The Antioch Papers, an investigative journalism and media arts website, maintains and "open archive for primary source materials that document the institutional life of Antioch College and by extension Antioch University."  Source materials have been gathered through publicly accessible archives and through submissions by institutional whistle blowers.

On February 29, 2008, Antioch University sent a letter to The Antioch Papers demanding the removal of documents that the University alleged included attorney/client privileged communications and proprietary business and financial planning documents.

The Antioch Papers responded in a letter dated March 12, 2008, asserting a First Amendment right to publish the materials at issue.

No further actions on this dispute have been reported; the operations of Antioch College were suspended in July 2008, apparently rendering this demand moot.

 

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Health Reporters Unite! How One Doctor's Complaint Turned a Public Database Private

Kansas City Star reporter Alan Bavley had a hunch. After years of investigating the health care industry, Bavley began to suspect that state medical boards did not adequately discipline doctors who committed malpractice. Physicians battling substance abuse, for example, were punished far more harshly.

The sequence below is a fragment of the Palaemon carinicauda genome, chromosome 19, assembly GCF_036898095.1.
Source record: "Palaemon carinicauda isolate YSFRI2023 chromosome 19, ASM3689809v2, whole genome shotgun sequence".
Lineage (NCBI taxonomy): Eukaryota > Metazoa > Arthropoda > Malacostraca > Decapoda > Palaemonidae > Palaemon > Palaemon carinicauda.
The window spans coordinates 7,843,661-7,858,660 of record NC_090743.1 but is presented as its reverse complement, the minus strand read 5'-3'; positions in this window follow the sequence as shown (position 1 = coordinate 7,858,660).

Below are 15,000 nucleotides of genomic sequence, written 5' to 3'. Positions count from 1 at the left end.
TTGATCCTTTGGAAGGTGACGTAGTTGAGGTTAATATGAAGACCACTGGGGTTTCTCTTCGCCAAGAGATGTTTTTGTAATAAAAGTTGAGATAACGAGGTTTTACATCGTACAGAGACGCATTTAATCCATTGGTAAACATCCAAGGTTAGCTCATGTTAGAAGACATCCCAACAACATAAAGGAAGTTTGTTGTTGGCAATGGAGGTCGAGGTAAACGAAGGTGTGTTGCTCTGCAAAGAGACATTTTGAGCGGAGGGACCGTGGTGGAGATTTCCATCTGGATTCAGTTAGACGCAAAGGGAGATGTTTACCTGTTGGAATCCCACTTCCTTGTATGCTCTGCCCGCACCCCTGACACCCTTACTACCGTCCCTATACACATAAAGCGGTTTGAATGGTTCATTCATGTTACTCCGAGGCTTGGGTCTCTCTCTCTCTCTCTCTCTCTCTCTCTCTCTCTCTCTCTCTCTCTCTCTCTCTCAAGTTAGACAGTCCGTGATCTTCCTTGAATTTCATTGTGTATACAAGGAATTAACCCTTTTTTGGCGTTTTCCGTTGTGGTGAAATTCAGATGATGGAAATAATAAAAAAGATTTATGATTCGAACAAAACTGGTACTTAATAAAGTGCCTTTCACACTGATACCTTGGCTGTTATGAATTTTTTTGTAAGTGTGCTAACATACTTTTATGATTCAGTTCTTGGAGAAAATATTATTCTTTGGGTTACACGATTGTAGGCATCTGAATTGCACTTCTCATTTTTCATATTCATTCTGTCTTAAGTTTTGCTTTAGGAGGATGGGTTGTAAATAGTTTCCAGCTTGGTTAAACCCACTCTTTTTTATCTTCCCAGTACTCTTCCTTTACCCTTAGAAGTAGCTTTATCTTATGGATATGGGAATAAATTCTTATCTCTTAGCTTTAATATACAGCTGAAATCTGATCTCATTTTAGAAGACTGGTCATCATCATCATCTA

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Milwaukee Police Dept. v. Clint Fillinger

Threat Type: 

Criminal Charge

Date: 

09/21/2011

Party Receiving Legal Threat: 

Clint Fillinger

Type of Party: 

Government

Type of Party: 

Individual

Publication Medium: 

Broadcast

Status: 

Pending

Description: 

On September 21, 2011, Clint Fillinger, a photojournalist, was arrested for resisting and obstructing an officer after police confronted Fillinger while he was attempting to film at the scene of a house firm in Milwaukee, Wisconsin.  Fillinger, a 68-year-old journalist with 45 years of experience, was filming from outside the area that officers had cordoned off with police tape, where several members of the public had also gathered.

Fillinger's raw video of the incident was published by his employer, Fox6 Now. The raw video shows two officers approaching Fillinger and demanding that he step back.  The video appears to show Fillinger complying as he stated that he had a right to be there as a member of the public.  The officers tell him that he must move for his own safety.  Fillinger ultimately falls to the ground, dropping his camera, though the video does not show the cause. The Reporters Committee for Freedom of the Press reports that Fillinger was the only person asked to move away from the scene.